Lock 7 and lockhouse after restoration, 1943.

On June 28, 1940, Secretary Ickes advised Frederic Delano that the restored portion of the canal would be ready for rewatering on July 20. "It is understood that land acquisition officials of the National Capital Park and Planning Commission fear that the operation of the canal in the area between Little Falls and Great Falls will result in increased valuations being placed upon adjacent lands which are to be acquired for the proposed George Washington Memorial Parkway," Ickes wrote. But he disagreed that stalling would make much difference, and he was loath to deny the public use of the rewatered canal during the summer season. "Unless you have some opinion to the contrary, I propose to instruct the National Park Service to turn water into the canal upon its completion," he concluded. [14]

Delano requested and was granted a delay of "two or three weeks" to help the NCP&PC complete the most important purchases. On August 2 the commission voted to offer no further objection to rewatering. At the same time, it suggested posting the canal boundary to make clear that adjoining owners had no legal right of access, as they would to a road. This, it was hoped, would help avoid commercialization and further enhancement of land values near Great Falls where some parkway land remained unacquired. [15]

On August 9, an Interior Department press release announced that water was flowing into the inlet lock below Seneca, so that the previously dry portion down to Lock 5 would be full for public use on August 17. Canoeists soon joined hikers and bicyclists along this scenic stretch. On September 24-25 three members of the Washington Evening Star newspaper staff accompanied NPS photographer Abbie Rowe and Donald McHenry on an overnight canoe trip from Seneca to Georgetown—a journey given prominent publicity in the October 13 Star.

Although all locks had been restored to operating condition, Lock 20 at Great Falls Tavern was the only one actually operated for the Star party and on other special occasions. Canoeists normally had to portage around the locks, an awkward situation that prompted McHenry and a few others to advocate some kind of mechanical device for the purpose. Sutton Jett dissented. He thought any such apparatus would be unsightly and suggested waiting to see whether canoe use might increase enough to justify operation of the locks for a small fee. His larger concern was that the historical values of the canal were being subordinated to recreational development and use. In his view, the visitor parking and concessions installed close to the canal at Great Falls and the paddle boats rented there by the Welfare and Recreational Association (predecessor of Guest Services Inc.) were unwarranted intrusions on the historic canal scene. [16] Whether or not in deference to Jett's opinion, no portaging devices were added.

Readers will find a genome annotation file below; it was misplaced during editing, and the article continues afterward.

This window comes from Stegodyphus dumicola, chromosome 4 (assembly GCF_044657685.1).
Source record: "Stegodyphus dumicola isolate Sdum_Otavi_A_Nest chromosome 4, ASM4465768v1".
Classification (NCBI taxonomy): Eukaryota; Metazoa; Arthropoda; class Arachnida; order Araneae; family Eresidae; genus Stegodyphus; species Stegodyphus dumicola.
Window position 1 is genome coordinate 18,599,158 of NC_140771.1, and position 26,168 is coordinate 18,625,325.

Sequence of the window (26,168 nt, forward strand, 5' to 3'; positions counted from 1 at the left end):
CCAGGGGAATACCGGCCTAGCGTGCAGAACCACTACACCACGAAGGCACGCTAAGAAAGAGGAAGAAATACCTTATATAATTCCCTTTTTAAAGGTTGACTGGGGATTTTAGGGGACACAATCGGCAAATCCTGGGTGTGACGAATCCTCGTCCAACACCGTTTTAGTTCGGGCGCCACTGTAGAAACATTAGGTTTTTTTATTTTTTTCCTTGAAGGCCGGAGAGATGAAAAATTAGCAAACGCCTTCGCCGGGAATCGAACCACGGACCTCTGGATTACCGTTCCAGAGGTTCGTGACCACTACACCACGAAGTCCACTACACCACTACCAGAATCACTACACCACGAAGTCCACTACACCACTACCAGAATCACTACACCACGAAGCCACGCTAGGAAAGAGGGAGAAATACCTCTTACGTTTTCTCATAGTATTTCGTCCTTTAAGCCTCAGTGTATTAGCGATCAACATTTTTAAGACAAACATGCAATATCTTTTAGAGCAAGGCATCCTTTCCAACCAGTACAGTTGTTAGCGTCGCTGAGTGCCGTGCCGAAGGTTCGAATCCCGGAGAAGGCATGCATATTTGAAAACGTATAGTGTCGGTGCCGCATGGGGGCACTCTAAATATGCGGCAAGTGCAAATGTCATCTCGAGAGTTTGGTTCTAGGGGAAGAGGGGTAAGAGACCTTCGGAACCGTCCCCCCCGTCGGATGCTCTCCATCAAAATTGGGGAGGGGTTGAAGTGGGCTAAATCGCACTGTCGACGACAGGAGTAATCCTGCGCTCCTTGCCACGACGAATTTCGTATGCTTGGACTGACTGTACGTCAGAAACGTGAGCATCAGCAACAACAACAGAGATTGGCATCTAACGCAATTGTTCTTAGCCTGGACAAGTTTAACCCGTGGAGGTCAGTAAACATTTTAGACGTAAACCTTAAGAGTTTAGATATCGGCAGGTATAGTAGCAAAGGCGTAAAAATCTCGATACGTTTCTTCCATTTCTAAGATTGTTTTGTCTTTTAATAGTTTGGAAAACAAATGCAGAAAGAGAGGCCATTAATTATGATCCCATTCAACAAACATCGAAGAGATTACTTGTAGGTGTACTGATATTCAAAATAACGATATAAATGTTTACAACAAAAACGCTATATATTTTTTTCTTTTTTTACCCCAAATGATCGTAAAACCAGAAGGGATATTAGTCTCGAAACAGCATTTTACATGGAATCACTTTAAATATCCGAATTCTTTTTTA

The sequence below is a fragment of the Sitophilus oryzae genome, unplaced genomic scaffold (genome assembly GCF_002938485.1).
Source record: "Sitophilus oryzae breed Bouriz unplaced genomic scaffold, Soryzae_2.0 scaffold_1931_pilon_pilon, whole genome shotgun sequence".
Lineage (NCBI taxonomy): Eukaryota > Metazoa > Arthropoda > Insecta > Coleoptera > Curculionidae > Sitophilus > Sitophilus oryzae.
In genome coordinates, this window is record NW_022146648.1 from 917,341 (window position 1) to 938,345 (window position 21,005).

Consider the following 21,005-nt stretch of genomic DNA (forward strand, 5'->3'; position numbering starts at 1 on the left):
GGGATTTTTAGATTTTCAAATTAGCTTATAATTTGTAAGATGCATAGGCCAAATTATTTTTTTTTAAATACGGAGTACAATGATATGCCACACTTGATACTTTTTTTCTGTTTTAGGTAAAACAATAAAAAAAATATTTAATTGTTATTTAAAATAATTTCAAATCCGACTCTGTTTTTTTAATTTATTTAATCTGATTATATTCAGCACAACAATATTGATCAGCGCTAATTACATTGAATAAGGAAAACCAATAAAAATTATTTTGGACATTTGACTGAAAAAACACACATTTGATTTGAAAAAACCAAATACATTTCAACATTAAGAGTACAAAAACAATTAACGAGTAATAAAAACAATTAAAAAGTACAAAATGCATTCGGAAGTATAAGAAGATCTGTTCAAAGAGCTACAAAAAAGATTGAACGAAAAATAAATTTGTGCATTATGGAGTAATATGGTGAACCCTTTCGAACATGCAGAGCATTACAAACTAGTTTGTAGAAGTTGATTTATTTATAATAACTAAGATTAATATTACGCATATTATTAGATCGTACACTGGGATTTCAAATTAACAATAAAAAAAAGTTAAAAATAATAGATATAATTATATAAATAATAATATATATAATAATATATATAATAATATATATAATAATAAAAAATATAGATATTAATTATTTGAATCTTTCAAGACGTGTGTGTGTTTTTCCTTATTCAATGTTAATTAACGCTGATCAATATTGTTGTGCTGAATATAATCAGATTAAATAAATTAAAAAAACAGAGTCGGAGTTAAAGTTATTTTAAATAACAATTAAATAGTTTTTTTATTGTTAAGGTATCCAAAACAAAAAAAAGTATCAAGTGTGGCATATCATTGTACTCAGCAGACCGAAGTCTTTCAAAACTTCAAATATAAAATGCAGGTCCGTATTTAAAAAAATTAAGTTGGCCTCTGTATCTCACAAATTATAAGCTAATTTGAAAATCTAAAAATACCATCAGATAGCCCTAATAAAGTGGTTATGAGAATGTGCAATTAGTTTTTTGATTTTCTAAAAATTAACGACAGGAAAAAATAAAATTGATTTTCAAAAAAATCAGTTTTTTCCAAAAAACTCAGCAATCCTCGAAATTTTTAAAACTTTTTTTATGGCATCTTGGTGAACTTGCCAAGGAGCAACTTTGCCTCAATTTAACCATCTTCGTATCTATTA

The priority given recreation was reflected in the title administratively applied to the watered section: "Chesapeake and Ohio Canal Recreational Waterway." In November 1940 NCP Acting Superintendent Francis F. Gillen requested official approval of that designation along with formal transfer of the section from NCP&PC's books to the national capital parks system. [17]

Rudy Kauffmann and Elwood Baker of Evening Star, Abbie Rowe and Donald E. McHenry of NPS below Pennyfield Lock (Lock 22), September 24, 1940.